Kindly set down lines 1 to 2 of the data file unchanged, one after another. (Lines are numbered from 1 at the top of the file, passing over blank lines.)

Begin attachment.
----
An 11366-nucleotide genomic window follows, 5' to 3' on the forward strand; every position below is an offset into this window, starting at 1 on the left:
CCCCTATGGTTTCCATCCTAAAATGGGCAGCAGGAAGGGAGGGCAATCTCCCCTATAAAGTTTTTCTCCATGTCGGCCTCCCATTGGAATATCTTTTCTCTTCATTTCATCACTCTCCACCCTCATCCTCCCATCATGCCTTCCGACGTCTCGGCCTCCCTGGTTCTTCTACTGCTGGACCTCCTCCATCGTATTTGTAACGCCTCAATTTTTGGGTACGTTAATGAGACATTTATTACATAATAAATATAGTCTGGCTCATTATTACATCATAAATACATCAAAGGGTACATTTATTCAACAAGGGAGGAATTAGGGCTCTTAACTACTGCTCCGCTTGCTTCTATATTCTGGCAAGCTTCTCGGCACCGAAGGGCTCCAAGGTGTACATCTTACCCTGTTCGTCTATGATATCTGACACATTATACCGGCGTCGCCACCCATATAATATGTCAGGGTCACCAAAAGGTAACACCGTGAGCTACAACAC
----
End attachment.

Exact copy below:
An 11366-nucleotide genomic window follows, 5' to 3' on the forward strand; every position below is an offset into this window, starting at 1 on the left:
CCCCTATGGTTTCCATCCTAAAATGGGCAGCAGGAAGGGAGGGCAATCTCCCCTATAAAGTTTTTCTCCATGTCGGCCTCCCATTGGAATATCTTTTCTCTTCATTTCATCACTCTCCACCCTCATCCTCCCATCATGCCTTCCGACGTCTCGGCCTCCCTGGTTCTTCTACTGCTGGACCTCCTCCATCGTATTTGTAACGCCTCAATTTTTGGGTACGTTAATGAGACATTTATTACATAATAAATATAGTCTGGCTCATTATTACATCATAAATACATCAAAGGGTACATTTATTCAACAAGGGAGGAATTAGGGCTCTTAACTACTGCTCCGCTTGCTTCTATATTCTGGCAAGCTTCTCGGCACCGAAGGGCTCCAAGGTGTACATCTTACCCTGTTCGTCTATGATATCTGACACATTATACCGGCGTCGCCACCCATATAATATGTCAGGGTCACCAAAAGGTAACACCGTGAGCTACAACAC